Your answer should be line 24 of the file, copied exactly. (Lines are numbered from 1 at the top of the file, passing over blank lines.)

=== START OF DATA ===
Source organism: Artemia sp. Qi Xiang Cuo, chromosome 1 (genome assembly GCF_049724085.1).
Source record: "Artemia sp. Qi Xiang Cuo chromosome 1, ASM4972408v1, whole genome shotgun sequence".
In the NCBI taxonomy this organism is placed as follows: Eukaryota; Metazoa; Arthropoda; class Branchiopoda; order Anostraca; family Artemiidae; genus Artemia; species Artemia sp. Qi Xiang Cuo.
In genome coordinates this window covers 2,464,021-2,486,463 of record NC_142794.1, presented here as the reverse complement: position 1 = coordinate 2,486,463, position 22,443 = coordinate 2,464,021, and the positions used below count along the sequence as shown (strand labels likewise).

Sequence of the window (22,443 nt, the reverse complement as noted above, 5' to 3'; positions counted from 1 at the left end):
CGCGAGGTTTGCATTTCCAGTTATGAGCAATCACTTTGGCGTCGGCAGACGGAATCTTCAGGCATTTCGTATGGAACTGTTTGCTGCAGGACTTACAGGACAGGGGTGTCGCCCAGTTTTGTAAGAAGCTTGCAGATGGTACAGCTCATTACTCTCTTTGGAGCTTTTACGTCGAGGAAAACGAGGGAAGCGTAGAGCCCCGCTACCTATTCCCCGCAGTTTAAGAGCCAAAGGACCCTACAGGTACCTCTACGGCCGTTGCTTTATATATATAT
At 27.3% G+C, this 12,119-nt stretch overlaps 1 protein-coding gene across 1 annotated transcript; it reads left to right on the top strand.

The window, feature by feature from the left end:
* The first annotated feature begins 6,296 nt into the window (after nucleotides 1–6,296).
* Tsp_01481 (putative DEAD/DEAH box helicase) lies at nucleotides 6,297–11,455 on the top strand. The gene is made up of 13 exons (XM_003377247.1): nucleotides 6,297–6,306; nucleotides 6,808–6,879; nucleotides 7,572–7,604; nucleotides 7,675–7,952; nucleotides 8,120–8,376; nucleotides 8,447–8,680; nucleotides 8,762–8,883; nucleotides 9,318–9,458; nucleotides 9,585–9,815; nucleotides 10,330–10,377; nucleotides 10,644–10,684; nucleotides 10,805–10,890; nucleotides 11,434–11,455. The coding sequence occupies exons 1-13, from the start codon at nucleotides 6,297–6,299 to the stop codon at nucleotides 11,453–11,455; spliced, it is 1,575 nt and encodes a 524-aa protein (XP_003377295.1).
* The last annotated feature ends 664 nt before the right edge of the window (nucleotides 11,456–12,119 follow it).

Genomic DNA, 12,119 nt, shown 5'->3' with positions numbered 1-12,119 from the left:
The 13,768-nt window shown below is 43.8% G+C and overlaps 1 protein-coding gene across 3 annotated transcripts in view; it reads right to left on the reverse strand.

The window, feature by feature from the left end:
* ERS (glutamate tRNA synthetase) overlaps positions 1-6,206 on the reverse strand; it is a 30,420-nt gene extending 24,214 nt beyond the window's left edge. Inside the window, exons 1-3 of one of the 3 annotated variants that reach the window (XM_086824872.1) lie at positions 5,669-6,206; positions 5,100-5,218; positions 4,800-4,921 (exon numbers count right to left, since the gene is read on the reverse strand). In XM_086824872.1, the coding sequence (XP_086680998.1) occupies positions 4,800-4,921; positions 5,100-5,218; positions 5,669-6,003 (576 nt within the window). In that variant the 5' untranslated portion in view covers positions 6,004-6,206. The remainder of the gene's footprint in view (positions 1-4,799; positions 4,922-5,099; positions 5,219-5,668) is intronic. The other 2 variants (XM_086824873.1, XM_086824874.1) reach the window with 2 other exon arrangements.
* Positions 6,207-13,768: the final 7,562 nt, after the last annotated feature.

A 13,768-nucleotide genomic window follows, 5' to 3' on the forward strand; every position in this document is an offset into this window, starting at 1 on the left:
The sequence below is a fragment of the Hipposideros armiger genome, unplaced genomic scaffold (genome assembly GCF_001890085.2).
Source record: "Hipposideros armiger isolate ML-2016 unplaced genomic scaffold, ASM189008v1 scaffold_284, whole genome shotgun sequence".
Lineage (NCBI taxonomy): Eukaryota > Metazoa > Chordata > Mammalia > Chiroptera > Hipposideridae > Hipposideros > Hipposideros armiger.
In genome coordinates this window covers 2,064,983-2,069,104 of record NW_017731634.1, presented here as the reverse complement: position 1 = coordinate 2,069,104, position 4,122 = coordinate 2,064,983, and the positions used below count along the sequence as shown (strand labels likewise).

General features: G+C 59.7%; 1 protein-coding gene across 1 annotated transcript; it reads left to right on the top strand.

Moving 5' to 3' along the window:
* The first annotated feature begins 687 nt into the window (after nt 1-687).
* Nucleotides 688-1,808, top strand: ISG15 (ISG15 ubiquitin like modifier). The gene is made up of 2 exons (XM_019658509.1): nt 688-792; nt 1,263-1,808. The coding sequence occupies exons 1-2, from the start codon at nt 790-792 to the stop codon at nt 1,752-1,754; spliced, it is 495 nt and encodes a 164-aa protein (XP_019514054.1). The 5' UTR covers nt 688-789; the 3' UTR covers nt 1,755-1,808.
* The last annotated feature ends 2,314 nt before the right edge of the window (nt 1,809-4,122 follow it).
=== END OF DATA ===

* The first annotated feature begins 687 nt into the window (after nt 1-687).